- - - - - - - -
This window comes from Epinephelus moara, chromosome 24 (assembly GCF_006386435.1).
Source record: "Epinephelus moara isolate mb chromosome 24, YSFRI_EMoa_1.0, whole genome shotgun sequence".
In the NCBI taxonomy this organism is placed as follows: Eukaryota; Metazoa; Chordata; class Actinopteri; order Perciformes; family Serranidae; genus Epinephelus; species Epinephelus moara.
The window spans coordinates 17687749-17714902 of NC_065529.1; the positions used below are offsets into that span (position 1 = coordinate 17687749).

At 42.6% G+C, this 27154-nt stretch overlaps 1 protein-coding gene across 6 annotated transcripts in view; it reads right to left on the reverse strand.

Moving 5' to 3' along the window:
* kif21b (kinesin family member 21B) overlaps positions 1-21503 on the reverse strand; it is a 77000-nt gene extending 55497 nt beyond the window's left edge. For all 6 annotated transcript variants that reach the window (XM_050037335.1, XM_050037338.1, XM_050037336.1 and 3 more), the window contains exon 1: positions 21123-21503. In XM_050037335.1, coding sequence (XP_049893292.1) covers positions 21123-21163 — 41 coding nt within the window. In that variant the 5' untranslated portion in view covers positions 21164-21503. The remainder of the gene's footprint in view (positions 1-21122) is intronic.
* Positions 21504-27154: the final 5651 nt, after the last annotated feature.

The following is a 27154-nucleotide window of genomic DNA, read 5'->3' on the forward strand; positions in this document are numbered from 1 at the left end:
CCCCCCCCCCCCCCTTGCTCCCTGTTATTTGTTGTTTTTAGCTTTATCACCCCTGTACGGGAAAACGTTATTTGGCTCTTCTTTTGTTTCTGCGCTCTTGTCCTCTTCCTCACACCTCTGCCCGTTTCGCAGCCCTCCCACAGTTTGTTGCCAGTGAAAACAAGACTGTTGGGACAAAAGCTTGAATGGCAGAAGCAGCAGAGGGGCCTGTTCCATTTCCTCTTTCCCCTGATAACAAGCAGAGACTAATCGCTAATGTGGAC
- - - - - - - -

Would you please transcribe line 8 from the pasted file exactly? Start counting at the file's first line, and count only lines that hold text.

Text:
* Positions 21504-27154: the final 5651 nt, after the last annotated feature.